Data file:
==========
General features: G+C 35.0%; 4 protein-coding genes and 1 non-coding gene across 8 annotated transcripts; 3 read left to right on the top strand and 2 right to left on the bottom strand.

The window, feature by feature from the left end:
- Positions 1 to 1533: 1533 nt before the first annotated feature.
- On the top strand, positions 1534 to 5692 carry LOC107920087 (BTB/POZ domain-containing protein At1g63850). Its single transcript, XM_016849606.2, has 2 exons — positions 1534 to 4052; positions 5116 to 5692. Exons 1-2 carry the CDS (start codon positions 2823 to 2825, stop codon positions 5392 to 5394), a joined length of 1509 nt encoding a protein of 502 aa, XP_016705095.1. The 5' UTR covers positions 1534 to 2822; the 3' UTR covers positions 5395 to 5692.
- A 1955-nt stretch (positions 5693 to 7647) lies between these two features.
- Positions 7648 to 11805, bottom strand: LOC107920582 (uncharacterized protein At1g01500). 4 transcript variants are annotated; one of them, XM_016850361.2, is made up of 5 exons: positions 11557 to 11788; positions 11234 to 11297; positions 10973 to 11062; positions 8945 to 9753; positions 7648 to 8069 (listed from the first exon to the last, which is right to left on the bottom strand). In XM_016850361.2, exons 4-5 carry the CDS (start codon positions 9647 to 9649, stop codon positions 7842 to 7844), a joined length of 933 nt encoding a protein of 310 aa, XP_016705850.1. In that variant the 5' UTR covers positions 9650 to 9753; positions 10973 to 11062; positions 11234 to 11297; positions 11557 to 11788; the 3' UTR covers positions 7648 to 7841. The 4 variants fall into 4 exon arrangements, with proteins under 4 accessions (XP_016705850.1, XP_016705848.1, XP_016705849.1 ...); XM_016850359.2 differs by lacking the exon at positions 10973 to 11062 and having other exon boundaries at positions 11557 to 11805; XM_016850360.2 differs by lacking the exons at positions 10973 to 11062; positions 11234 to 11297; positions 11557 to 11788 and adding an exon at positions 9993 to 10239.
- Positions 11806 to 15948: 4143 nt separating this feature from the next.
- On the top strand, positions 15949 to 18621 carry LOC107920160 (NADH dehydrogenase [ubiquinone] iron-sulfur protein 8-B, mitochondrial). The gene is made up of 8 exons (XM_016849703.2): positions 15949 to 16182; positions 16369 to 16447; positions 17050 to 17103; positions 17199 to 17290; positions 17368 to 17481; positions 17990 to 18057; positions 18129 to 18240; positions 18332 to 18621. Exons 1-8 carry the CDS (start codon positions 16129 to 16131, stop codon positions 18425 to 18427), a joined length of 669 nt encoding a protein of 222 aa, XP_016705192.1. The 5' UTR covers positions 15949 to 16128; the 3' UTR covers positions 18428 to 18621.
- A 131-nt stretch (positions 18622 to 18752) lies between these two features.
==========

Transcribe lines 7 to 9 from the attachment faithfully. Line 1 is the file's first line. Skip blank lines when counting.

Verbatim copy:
- Positions 11806 to 15948: 4143 nt separating this feature from the next.
- On the top strand, positions 15949 to 18621 carry LOC107920160 (NADH dehydrogenase [ubiquinone] iron-sulfur protein 8-B, mitochondrial). The gene is made up of 8 exons (XM_016849703.2): positions 15949 to 16182; positions 16369 to 16447; positions 17050 to 17103; positions 17199 to 17290; positions 17368 to 17481; positions 17990 to 18057; positions 18129 to 18240; positions 18332 to 18621. Exons 1-8 carry the CDS (start codon positions 16129 to 16131, stop codon positions 18425 to 18427), a joined length of 669 nt encoding a protein of 222 aa, XP_016705192.1. The 5' UTR covers positions 15949 to 16128; the 3' UTR covers positions 18428 to 18621.
- A 131-nt stretch (positions 18622 to 18752) lies between these two features.